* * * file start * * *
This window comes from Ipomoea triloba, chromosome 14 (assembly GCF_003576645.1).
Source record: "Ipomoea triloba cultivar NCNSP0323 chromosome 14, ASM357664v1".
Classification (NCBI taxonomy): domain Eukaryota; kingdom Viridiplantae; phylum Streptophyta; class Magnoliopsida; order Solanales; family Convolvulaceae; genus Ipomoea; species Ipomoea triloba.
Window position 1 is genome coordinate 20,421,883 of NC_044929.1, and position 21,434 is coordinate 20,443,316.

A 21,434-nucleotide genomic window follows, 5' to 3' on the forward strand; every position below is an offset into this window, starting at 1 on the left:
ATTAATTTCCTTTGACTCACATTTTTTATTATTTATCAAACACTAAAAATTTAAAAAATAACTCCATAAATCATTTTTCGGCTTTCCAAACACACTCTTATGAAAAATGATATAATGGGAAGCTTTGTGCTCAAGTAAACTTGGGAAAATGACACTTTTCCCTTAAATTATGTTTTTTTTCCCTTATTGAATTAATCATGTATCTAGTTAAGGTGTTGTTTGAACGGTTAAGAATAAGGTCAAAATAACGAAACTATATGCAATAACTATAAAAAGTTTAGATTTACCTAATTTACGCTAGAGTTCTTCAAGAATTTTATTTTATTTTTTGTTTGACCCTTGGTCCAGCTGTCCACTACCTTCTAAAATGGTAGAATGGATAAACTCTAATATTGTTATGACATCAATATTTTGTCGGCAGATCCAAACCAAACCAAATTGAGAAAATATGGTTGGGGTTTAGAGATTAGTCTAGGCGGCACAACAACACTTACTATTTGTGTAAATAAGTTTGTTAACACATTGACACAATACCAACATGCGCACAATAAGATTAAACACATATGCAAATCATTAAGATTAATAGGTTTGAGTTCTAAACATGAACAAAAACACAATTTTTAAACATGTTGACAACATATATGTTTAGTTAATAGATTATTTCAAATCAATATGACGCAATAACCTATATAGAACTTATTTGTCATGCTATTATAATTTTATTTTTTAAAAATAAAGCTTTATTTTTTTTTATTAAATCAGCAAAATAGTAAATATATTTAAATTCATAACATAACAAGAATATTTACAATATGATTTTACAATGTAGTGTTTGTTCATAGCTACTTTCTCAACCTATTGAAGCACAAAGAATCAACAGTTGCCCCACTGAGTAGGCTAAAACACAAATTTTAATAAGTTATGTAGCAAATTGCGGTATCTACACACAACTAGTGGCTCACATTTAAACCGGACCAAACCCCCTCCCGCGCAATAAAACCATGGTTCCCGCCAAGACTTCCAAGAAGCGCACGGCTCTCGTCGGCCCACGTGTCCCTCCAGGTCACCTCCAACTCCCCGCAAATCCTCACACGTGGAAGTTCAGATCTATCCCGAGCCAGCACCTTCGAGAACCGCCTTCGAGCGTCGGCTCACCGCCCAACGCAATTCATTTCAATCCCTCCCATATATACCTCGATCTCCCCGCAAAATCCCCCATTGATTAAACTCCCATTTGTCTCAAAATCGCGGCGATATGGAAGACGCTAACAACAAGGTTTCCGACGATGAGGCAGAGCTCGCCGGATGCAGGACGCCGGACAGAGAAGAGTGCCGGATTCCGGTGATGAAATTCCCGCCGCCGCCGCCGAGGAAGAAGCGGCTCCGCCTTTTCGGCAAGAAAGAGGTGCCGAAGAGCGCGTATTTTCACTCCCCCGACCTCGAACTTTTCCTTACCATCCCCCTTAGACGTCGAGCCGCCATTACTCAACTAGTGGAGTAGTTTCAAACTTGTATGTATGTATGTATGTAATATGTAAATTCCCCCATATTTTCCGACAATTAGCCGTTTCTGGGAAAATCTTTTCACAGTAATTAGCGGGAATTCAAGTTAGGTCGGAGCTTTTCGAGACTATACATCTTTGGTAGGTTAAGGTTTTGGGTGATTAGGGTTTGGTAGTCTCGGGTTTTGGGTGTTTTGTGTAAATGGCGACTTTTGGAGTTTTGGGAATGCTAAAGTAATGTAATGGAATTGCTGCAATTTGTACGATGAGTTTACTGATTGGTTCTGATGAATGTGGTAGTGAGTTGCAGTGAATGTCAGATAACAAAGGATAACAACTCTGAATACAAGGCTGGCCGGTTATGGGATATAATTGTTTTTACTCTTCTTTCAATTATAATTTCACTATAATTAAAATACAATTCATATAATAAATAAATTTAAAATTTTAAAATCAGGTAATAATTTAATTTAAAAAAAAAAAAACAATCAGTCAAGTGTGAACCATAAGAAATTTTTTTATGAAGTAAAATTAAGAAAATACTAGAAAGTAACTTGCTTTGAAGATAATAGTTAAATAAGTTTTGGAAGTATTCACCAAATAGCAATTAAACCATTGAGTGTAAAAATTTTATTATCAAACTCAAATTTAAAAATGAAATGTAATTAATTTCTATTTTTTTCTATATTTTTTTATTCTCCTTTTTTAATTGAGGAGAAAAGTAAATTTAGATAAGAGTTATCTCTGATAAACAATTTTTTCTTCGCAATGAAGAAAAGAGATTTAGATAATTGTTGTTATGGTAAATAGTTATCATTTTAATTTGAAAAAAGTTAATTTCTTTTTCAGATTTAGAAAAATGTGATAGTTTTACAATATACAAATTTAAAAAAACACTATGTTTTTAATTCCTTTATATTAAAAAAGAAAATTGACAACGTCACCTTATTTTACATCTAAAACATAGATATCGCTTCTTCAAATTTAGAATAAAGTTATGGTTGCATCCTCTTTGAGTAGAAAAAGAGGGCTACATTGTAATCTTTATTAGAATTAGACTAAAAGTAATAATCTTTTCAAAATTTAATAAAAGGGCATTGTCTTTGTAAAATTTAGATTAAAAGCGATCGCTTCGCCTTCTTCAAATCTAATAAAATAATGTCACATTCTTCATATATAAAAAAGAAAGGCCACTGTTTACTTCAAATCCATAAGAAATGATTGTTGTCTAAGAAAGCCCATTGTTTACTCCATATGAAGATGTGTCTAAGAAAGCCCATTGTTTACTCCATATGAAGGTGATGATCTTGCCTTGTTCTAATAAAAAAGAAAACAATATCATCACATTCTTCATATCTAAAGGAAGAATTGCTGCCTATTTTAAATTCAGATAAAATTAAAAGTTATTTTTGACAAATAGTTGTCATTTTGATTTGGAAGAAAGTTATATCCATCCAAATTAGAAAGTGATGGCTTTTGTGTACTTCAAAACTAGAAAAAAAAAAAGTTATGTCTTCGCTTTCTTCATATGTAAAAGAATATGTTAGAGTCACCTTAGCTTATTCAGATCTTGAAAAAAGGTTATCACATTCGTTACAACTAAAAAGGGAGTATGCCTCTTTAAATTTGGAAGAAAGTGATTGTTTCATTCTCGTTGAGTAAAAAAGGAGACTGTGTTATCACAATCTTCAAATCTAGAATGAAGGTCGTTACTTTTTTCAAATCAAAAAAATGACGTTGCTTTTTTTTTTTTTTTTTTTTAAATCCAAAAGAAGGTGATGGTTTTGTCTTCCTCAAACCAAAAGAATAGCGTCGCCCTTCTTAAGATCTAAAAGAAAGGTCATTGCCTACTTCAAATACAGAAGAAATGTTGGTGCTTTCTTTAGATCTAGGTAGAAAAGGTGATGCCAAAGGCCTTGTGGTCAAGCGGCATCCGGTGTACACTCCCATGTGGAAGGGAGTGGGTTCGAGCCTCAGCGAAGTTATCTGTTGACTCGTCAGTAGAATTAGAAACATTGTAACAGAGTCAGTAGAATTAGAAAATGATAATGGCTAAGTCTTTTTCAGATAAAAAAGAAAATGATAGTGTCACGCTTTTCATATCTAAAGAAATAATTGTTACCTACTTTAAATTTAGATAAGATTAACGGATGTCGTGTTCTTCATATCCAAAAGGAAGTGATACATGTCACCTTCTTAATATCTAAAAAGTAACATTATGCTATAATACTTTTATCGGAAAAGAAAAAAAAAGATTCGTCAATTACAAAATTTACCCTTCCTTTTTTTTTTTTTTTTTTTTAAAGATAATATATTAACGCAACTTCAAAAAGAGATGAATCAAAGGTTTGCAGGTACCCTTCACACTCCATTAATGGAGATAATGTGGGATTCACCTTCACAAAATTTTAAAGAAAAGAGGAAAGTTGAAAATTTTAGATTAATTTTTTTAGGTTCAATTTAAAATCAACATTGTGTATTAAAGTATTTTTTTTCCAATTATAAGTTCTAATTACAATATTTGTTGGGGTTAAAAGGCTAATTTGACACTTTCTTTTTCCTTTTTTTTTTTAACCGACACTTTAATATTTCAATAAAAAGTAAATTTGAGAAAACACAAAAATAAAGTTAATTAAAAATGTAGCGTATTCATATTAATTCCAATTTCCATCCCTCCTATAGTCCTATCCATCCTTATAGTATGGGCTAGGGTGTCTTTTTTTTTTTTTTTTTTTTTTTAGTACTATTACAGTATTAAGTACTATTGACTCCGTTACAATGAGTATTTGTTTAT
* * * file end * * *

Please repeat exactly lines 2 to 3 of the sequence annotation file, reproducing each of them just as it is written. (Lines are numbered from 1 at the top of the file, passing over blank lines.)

Source record: "Ipomoea triloba cultivar NCNSP0323 chromosome 14, ASM357664v1".
Classification (NCBI taxonomy): domain Eukaryota; kingdom Viridiplantae; phylum Streptophyta; class Magnoliopsida; order Solanales; family Convolvulaceae; genus Ipomoea; species Ipomoea triloba.